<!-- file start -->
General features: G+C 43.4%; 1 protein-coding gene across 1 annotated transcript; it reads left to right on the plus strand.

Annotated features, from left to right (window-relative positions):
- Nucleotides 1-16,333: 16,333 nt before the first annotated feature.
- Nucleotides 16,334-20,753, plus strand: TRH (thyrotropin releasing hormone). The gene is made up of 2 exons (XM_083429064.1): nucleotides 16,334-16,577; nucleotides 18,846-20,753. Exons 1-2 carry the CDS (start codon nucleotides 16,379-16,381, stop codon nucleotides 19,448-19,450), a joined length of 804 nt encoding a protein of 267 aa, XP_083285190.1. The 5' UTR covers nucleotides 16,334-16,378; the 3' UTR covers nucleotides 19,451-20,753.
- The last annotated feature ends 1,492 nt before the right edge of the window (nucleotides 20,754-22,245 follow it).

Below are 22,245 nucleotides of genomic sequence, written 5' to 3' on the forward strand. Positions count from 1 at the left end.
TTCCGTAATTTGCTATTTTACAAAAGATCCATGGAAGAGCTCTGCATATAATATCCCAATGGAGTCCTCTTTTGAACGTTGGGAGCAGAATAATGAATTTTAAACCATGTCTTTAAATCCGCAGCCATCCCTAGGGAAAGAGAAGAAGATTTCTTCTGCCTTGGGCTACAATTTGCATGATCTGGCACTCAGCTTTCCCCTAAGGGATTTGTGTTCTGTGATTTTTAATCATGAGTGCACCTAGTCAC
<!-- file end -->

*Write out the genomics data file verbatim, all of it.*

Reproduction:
General features: G+C 43.4%; 1 protein-coding gene across 1 annotated transcript; it reads left to right on the plus strand.

Annotated features, from left to right (window-relative positions):
- Nucleotides 1-16,333: 16,333 nt before the first annotated feature.
- Nucleotides 16,334-20,753, plus strand: TRH (thyrotropin releasing hormone). The gene is made up of 2 exons (XM_083429064.1): nucleotides 16,334-16,577; nucleotides 18,846-20,753. Exons 1-2 carry the CDS (start codon nucleotides 16,379-16,381, stop codon nucleotides 19,448-19,450), a joined length of 804 nt encoding a protein of 267 aa, XP_083285190.1. The 5' UTR covers nucleotides 16,334-16,378; the 3' UTR covers nucleotides 19,451-20,753.
- The last annotated feature ends 1,492 nt before the right edge of the window (nucleotides 20,754-22,245 follow it).

Below are 22,245 nucleotides of genomic sequence, written 5' to 3' on the forward strand. Positions count from 1 at the left end.
TTCCGTAATTTGCTATTTTACAAAAGATCCATGGAAGAGCTCTGCATATAATATCCCAATGGAGTCCTCTTTTGAACGTTGGGAGCAGAATAATGAATTTTAAACCATGTCTTTAAATCCGCAGCCATCCCTAGGGAAAGAGAAGAAGATTTCTTCTGCCTTGGGCTACAATTTGCATGATCTGGCACTCAGCTTTCCCCTAAGGGATTTGTGTTCTGTGATTTTTAATCATGAGTGCACCTAGTCAC